Working from home
For the last number of weeks and months we’ve all taken steps to mind ourselves and each other, to flatten the curve, to protect our health service and frontline workers and save lives.
We’ve been doing really well. Our actions have reduced the impact of COVID-19 on the country and our health service.
Many of us are working from home these days, and that’s going to continue for the foreseeable future. Working from home can be challenging but there are some simple steps to take to hold firm and protect your health and well-being.
Also, its important to seek advice from your employer. If you haven’t done so already, ask them for a copy of their ‘remote working policy’. If they don’t have one it’s about time they did!
Keep your work routine
Try to keep to your usual daily routine. Get to bed and get up at the same time as you usually do.
You won’t have much of a commute these days – think about something you want to do with that time. It could be playing with the kids, listening to a podcast or going for a walk in the morning.
Of course, with children off school or other housemates around this is easier said than done but it's important for everyone in the household that they know the routine.
Also, try set some boundaries. Your work is important, you need to concentrate and be away from distractions. Make sure everyone in the house knows your working hours and how to respect you when you are working.
Set boundaries and disconnect
Try keep to your regular working hours. If you normally start at 9 am for instance keep that going. If you usually look forward to a tea break at 11 am don’t change that.
These days some people working from home may feel pressure to work during the time they are usually commuting to their job. Remember, you’re not paid for your commute time. Beforehand you might have used that time to listen to podcasts, check in with friends or do a bit of daydreaming. That’s perfectly reasonable so keep that up.
Also, remember to disconnect. If you finish work at say 5 pm that’s the working day done. In most cases, there shouldn’t be an expectation that you are available/online outside your normal working hours.
Don’t fall into the trap of being ‘always on’. These are tough times. We need time away from work to connect with family and friends, to have quality time with children and to get a break for ourselves. Make sure you don’t let work creep into your vital personal time.
You may not have the perfect workplace or equipment, but get a supportive chair, or consider a stand-up desk.
Find a space away from the main home area if possible. If you can, move your desktop to a place that has plenty of sunlight. Find spaces in your home where you can move around during the day, even if it just means taking a call from your phone somewhere other than at your desk.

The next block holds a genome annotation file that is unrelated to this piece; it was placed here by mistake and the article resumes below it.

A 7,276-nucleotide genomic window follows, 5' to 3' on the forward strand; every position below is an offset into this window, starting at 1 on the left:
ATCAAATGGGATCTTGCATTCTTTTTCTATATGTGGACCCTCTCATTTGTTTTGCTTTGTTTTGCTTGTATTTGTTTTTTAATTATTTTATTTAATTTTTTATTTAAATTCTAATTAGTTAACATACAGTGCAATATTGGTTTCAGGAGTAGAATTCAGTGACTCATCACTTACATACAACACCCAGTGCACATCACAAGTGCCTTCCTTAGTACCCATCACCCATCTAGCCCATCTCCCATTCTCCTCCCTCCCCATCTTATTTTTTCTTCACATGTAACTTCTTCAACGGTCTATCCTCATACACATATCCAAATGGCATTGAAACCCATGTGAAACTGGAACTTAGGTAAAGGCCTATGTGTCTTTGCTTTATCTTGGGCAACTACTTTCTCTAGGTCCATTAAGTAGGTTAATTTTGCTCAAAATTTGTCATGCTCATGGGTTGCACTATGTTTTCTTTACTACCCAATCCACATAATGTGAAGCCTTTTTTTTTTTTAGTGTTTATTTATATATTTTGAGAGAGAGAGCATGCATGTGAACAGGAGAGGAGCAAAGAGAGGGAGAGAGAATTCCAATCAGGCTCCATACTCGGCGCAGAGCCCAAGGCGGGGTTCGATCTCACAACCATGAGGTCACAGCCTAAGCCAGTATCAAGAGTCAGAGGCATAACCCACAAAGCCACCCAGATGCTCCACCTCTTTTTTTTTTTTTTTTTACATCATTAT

Regular breaks and exercise
Every 25 minutes or so get up and stretch, go outside, go up and down the stairs, anything to move your body.
Taking breaks is good for your sanity and also ensures you are resting your eyes from sitting in front of a computer. You could schedule the breaks in your daily calendar to remind you.
It also important to take proper meal breaks – away from the laptop – during the working day. This can be hard but even if you are working at the kitchen table, close the laptop and put it away when you are having your lunch or another meal. The world can wait for an hour while you give yourself a break and have a decent meal.
Keeping in touch with friends and colleagues
We all need to talk to others and are used to chatting to colleagues in the workplace.
These days that’s different, but it’s probably even more important. Make sure to take the time to keep these friendships going when working from home. Take the time to check in with your colleagues, and not just about work, see how their family is doing, and how they are coping. It can really matter.
If you manage people this is particularly important. Let your team know that their health and well being is important at this time, not just their output. And don’t do this by email, it’s too associated with work practices – pick up the phone or schedule a video chat.
Ask for support
Before coronavirus, many of us rarely worked from home. In recent weeks we’ve learned to ‘make do’.
However, if your employer is now planning for an extended working from home period then ask them for support. This could involve a good work station, employer-funded wifi, help with stress or burn out. Don’t be afraid to ask. Your employer has a duty of care to you.
If you are a member of a trade union they’ll have advice on how to approach this. If not, talk to colleagues to find out what people will need if they are working from home over the coming months.
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